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Scanning Electron Microscopy

Written By

Cengiz Temiz

Submitted: 28 January 2022 Reviewed: 25 February 2022 Published: 05 April 2022

DOI: 10.5772/intechopen.103956

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Electron Microscopy

Edited by Mohsen Mhadhbi

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Scanning electron microscopy (SEM) is the most preferred method in microstructural analysis today. In this method, electrons accelerated by high voltage (0-30 kV) are focused on the sample. During the scanning of the surface of this focused electron beam, electrons and material atoms interact. Electrons and X-rays formed as a result of this interaction are collected by detectors. These signals coming to the detector are converted into digital signals and given to the computer screen. The image taken on the screen gives us information about the microstructure of our sample. In addition, SEM have the ability to perform microchemical analysis. Elemental analyzes of the surface can also be performed with the energy dispersive X-ray (EDX) feature. SEM has a much higher resolution and focusing depth compared to optical microscopes. For example, at 1000X magnification, the focal depth of the optical microscope is 0.1 μm, while the focal depth of the SEM is in the range of 30–40 μm. In today’s technology, very modern and superior scanning electron microscopes are produced and used.


  • SEM
  • EDX
  • resolution
  • imaging
  • sample preparation

1. Introduction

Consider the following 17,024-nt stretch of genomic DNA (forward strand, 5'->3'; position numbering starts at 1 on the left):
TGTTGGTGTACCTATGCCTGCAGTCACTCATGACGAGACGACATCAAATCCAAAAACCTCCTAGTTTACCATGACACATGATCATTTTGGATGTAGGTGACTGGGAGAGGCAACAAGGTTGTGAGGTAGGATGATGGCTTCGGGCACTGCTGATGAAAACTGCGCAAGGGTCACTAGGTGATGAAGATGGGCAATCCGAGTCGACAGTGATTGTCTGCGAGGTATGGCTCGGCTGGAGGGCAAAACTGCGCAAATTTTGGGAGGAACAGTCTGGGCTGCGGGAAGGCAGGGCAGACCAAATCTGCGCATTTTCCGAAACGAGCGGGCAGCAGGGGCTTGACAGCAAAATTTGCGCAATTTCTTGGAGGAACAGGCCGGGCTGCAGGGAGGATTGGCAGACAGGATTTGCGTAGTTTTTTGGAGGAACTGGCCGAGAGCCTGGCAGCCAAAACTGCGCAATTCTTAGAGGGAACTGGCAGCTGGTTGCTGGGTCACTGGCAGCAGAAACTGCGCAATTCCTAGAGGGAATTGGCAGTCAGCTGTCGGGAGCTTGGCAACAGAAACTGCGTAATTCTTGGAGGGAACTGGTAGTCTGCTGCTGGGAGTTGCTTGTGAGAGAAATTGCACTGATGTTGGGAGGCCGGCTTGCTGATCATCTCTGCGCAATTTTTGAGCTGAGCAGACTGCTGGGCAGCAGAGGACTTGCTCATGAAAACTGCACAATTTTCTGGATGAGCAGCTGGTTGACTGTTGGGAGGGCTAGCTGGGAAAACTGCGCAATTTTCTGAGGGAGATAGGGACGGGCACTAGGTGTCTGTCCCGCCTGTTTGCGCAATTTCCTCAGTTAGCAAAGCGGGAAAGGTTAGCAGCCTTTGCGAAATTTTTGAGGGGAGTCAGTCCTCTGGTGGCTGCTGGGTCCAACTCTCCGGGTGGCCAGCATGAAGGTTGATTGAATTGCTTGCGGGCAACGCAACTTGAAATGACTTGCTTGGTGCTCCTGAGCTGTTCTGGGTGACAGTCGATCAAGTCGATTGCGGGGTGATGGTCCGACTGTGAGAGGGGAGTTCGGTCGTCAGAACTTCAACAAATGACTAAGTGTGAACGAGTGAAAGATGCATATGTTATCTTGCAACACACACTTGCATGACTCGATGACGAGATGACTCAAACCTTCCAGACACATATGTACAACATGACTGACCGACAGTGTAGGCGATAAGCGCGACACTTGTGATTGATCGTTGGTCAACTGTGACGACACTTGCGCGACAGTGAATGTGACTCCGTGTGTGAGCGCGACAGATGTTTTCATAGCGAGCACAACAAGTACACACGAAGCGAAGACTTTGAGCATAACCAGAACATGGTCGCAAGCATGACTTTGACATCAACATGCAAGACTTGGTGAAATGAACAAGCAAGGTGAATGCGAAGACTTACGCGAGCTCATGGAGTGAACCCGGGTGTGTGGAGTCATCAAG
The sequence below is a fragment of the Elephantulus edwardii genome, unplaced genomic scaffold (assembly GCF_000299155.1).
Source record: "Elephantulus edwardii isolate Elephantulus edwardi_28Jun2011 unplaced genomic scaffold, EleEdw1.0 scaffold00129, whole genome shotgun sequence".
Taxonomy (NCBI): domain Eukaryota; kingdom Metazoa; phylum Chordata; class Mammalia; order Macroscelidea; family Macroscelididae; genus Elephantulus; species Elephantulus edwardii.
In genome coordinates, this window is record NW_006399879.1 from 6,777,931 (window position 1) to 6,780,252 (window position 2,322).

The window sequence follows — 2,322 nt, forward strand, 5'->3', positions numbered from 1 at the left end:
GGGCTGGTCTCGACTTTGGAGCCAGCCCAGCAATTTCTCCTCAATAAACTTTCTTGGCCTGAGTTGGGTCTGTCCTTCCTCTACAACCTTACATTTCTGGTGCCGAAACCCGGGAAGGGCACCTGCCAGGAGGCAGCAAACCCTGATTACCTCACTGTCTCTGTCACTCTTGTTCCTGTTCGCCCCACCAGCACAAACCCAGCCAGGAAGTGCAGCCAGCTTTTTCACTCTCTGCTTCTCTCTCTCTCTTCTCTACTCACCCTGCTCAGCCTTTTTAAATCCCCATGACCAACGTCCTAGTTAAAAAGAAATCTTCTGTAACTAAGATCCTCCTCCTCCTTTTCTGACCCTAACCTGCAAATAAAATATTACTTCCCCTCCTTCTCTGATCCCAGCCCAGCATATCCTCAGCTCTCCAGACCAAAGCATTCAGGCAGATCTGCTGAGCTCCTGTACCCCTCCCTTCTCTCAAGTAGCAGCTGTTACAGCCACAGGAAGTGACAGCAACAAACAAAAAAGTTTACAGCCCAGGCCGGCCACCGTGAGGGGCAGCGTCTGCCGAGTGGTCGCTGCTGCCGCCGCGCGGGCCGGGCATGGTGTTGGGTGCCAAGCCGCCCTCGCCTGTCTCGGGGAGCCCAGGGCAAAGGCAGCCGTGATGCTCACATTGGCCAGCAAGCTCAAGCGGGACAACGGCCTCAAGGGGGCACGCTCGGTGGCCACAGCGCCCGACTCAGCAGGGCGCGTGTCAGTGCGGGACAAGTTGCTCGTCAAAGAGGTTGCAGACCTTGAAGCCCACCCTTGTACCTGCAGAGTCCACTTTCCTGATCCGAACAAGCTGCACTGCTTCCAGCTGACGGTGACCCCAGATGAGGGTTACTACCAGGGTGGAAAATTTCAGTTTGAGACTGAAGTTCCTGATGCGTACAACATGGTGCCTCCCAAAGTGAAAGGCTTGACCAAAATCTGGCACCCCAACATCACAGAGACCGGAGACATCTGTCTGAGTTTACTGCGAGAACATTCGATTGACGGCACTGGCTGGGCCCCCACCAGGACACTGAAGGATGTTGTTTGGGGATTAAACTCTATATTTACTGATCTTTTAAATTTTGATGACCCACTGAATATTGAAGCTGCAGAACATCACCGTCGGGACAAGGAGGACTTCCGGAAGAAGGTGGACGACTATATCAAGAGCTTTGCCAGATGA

Microscope is derived from the Greek words mikros (small) and Skopeo (look at) [1]. It arose from the need to see and interpret objects at the micro and later nano levels that humanity could not see with the naked eye. From past to present, human beings need to see what is far from them closely. Technological developments and the advancement of the scientific world should shed light on these demands [2, 3]. The scanning electron microscope (SEM), which has made a great contribution to the development of the micro world view, has become a masterpiece in this regard. Just as a kitchen cannot be thought of without a knife, it is unthinkable that we can understand micro and nano structures without enlarging them, especially in metallurgy and micro biology [3, 4]. It makes a great contribution to the examination of wet and dry structures in their natural state, especially in biological samples [2, 5]. For this reason, SEM has become a basic need. Today, this instrument, which is the basis for scientific research, has two types as optical and electron. Optical microscopes use a radiation source, while electron microscopes use an electron source. While optical microscopes were sufficient up to a certain level, they were insufficient for high magnification needs [4, 6]. For this reason, electron microscopes were needed and developed to meet the need for higher magnification. In this part of our book, the historical development, general features and usage areas of SEM will be discussed.